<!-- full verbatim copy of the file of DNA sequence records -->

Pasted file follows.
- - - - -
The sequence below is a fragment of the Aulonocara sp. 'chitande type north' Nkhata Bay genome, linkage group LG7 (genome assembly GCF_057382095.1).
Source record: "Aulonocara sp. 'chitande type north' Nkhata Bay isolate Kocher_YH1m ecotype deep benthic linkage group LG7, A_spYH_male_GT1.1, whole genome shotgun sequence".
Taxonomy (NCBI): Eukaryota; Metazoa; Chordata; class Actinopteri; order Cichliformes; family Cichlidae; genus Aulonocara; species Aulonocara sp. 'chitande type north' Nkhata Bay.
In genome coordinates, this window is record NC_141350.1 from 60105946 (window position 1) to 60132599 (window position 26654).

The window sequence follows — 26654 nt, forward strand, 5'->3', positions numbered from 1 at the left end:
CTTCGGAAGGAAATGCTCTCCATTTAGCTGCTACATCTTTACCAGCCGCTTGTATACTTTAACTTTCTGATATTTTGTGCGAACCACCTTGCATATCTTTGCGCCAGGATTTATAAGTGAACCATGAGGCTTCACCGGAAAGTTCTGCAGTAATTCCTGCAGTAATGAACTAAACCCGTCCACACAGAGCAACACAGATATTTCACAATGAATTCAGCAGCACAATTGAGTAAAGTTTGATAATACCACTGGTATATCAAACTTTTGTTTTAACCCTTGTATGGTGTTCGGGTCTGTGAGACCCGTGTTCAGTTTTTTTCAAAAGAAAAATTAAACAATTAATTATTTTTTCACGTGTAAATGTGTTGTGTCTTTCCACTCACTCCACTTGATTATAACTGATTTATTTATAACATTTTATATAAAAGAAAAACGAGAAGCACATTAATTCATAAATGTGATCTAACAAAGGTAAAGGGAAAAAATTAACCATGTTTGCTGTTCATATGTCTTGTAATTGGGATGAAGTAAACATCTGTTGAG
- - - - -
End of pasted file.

The sequence below is a fragment of the Aulonocara sp. 'chitande type north' Nkhata Bay genome, linkage group LG7 (genome assembly GCF_057382095.1).
Source record: "Aulonocara sp. 'chitande type north' Nkhata Bay isolate Kocher_YH1m ecotype deep benthic linkage group LG7, A_spYH_male_GT1.1, whole genome shotgun sequence".
Taxonomy (NCBI): Eukaryota; Metazoa; Chordata; class Actinopteri; order Cichliformes; family Cichlidae; genus Aulonocara; species Aulonocara sp. 'chitande type north' Nkhata Bay.
In genome coordinates, this window is record NC_141350.1 from 60105946 (window position 1) to 60132599 (window position 26654).

The window sequence follows — 26654 nt, forward strand, 5'->3', positions numbered from 1 at the left end:
CTTCGGAAGGAAATGCTCTCCATTTAGCTGCTACATCTTTACCAGCCGCTTGTATACTTTAACTTTCTGATATTTTGTGCGAACCACCTTGCATATCTTTGCGCCAGGATTTATAAGTGAACCATGAGGCTTCACCGGAAAGTTCTGCAGTAATTCCTGCAGTAATGAACTAAACCCGTCCACACAGAGCAACACAGATATTTCACAATGAATTCAGCAGCACAATTGAGTAAAGTTTGATAATACCACTGGTATATCAAACTTTTGTTTTAACCCTTGTATGGTGTTCGGGTCTGTGAGACCCGTGTTCAGTTTTTTTCAAAAGAAAAATTAAACAATTAATTATTTTTTCACGTGTAAATGTGTTGTGTCTTTCCACTCACTCCACTTGATTATAACTGATTTATTTATAACATTTTATATAAAAGAAAAACGAGAAGCACATTAATTCATAAATGTGATCTAACAAAGGTAAAGGGAAAAAATTAACCATGTTTGCTGTTCATATGTCTTGTAATTGGGATGAAGTAAACATCTGTTGAG